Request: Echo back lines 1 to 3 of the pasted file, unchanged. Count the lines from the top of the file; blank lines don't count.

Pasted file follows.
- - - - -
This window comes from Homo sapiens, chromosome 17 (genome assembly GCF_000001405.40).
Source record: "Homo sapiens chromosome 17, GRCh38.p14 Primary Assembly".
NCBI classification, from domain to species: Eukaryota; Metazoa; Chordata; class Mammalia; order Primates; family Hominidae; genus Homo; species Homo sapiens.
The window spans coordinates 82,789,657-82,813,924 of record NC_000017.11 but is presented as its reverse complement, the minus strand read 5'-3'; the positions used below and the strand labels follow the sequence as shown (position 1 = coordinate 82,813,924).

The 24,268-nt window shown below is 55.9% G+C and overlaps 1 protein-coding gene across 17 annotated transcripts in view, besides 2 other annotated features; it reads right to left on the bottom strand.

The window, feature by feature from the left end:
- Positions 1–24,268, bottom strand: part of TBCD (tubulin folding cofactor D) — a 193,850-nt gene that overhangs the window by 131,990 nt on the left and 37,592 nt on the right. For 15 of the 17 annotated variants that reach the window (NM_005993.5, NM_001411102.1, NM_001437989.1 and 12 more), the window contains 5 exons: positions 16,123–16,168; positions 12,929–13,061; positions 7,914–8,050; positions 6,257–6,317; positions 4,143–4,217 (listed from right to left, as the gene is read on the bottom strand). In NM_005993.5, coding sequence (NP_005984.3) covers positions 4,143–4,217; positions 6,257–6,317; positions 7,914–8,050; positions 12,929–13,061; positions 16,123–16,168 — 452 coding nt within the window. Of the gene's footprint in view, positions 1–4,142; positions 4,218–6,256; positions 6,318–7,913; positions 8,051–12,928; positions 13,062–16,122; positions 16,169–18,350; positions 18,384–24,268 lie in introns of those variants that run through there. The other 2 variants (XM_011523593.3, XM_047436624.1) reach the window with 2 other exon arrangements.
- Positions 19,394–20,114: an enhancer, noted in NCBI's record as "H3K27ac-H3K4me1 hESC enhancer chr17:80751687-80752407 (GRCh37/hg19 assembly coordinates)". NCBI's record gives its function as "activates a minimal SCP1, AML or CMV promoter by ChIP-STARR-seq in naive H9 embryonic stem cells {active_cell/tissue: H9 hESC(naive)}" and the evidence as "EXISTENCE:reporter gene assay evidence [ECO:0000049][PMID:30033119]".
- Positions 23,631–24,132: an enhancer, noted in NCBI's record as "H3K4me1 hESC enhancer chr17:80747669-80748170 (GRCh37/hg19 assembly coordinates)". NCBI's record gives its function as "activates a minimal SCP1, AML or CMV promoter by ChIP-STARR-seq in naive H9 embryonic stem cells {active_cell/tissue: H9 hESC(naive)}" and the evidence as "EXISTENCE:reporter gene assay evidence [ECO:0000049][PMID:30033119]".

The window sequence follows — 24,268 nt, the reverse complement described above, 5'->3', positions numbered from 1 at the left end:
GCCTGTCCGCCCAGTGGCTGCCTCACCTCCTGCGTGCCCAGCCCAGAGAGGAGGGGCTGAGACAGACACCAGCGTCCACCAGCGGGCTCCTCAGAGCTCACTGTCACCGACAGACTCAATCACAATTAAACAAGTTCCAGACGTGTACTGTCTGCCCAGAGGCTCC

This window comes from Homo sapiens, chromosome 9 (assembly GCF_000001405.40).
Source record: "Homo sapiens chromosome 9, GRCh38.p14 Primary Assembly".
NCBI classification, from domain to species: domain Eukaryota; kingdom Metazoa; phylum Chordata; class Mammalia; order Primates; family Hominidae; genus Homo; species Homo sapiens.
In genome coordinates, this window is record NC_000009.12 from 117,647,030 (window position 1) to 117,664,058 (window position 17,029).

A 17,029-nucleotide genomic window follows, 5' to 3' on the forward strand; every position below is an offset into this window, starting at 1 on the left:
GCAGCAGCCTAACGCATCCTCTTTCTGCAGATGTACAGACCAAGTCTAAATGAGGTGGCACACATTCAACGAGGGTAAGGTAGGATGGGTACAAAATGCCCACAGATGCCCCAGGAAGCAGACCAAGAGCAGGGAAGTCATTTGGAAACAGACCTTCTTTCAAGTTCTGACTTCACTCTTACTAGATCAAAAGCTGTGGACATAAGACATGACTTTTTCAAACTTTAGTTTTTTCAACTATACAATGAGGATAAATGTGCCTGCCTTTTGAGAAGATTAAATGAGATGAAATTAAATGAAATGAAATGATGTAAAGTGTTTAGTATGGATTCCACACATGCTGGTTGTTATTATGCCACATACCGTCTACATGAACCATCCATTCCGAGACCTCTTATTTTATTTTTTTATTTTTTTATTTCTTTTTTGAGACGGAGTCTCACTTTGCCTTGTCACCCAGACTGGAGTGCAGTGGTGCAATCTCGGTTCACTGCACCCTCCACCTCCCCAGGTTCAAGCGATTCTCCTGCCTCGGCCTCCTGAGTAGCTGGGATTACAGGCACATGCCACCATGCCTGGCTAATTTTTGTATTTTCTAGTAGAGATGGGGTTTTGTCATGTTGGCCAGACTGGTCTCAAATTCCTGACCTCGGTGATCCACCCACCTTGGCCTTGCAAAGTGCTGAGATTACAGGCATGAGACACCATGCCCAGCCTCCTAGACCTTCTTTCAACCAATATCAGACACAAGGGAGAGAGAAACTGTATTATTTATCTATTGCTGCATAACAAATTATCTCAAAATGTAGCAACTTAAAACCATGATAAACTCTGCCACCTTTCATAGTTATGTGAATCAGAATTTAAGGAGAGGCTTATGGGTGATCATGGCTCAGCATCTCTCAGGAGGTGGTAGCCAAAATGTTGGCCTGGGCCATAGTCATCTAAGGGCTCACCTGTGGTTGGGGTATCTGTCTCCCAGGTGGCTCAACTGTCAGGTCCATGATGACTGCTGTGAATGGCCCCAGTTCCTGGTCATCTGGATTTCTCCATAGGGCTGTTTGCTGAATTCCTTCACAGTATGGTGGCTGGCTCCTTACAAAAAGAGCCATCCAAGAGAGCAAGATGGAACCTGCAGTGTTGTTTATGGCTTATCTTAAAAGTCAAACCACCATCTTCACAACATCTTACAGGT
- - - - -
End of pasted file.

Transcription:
This window comes from Homo sapiens, chromosome 17 (genome assembly GCF_000001405.40).
Source record: "Homo sapiens chromosome 17, GRCh38.p14 Primary Assembly".
NCBI classification, from domain to species: Eukaryota; Metazoa; Chordata; class Mammalia; order Primates; family Hominidae; genus Homo; species Homo sapiens.